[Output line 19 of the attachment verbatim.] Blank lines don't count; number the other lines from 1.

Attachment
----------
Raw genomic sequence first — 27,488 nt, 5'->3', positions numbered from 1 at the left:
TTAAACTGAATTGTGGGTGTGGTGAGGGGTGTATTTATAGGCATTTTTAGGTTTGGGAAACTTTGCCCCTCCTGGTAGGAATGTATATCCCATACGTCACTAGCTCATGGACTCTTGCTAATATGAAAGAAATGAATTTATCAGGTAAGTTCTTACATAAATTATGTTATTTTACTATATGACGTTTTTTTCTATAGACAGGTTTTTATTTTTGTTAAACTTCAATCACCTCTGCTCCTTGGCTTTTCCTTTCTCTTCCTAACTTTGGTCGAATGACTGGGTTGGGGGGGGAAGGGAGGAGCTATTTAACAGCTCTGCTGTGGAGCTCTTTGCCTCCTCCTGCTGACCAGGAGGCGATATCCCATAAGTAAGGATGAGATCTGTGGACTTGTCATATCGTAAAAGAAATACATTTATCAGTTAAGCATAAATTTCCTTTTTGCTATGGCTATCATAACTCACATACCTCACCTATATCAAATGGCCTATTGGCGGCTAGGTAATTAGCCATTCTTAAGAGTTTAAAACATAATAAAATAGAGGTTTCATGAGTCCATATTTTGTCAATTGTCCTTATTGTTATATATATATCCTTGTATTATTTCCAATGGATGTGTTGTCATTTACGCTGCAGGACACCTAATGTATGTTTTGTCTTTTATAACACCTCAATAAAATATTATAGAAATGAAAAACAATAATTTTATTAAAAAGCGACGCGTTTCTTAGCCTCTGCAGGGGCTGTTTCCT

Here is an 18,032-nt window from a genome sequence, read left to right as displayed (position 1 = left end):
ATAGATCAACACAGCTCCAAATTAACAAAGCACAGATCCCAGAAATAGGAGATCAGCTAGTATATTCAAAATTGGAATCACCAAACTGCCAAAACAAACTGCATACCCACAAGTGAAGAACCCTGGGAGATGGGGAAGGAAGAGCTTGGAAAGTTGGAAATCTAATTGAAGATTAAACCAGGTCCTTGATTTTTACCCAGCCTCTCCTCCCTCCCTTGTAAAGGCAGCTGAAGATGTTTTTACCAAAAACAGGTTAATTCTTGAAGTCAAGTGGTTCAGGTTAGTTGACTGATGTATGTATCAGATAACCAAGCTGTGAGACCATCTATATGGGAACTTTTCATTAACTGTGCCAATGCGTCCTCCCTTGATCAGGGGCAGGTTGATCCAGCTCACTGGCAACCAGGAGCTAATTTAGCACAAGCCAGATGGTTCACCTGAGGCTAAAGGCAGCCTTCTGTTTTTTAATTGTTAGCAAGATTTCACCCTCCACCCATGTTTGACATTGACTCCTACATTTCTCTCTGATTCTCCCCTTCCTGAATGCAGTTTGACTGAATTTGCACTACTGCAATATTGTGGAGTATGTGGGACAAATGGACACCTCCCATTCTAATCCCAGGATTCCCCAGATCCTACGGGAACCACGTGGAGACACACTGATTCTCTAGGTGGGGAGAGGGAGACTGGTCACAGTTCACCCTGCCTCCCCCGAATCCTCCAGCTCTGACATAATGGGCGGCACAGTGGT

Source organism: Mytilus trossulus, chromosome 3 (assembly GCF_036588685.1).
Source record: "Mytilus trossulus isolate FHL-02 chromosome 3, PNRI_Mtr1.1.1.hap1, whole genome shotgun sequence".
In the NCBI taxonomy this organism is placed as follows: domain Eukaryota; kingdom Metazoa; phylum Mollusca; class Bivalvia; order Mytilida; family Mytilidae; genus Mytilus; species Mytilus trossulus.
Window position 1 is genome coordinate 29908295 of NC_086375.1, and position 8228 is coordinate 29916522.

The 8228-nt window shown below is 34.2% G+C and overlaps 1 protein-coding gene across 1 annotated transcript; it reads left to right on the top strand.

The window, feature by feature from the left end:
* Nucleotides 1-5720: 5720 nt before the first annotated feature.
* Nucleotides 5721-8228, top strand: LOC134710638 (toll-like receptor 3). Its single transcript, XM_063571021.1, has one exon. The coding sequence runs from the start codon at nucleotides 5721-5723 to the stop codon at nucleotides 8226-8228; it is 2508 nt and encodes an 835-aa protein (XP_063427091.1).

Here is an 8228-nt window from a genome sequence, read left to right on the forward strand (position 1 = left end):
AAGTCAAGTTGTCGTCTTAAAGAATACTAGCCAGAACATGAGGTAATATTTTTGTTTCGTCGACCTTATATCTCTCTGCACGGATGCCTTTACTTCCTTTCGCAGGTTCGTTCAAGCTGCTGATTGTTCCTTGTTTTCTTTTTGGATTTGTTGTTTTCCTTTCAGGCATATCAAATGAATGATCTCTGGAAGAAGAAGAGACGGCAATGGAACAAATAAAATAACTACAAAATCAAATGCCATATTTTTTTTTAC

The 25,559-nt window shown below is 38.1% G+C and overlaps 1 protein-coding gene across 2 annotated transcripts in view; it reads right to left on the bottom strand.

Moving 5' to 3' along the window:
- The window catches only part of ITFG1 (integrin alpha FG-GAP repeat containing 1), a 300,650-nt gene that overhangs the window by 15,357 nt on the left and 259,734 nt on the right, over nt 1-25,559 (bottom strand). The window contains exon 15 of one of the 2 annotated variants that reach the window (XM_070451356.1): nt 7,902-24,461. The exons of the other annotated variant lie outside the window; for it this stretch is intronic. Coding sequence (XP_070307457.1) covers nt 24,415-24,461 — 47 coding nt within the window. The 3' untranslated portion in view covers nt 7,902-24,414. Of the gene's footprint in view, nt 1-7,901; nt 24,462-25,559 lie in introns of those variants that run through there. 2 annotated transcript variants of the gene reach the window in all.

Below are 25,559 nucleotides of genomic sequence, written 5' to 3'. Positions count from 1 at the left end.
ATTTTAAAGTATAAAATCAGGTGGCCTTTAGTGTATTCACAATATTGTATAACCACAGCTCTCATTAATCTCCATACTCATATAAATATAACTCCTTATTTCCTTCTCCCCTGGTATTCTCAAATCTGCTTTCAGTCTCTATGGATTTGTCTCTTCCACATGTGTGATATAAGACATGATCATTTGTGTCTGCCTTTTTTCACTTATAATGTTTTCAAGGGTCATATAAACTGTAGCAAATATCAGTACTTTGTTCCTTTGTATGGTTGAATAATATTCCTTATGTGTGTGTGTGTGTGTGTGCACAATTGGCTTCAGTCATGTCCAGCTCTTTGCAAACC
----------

ATTTTAAAGTATAAAATCAGGTGGCCTTTAGTGTATTCACAATATTGTATAACCACAGCTCTCATTAATCTCCATACTCATATAAATATAACTCCTTATTTCCTTCTCCCCTGGTATTCTCAAATCTGCTTTCAGTCTCTATGGATTTGTCTCTTCCACATGTGTGATATAAGACATGATCATTTGTGTCTGCCTTTTTTCACTTATAATGTTTTCAAGGGTCATATAAACTGTAGCAAATATCAGTACTTTGTTCCTTTGTATGGTTGAATAATATTCCTTATGTGTGTGTGTGTGTGTGTGCACAATTGGCTTCAGTCATGTCCAGCTCTTTGCAAACC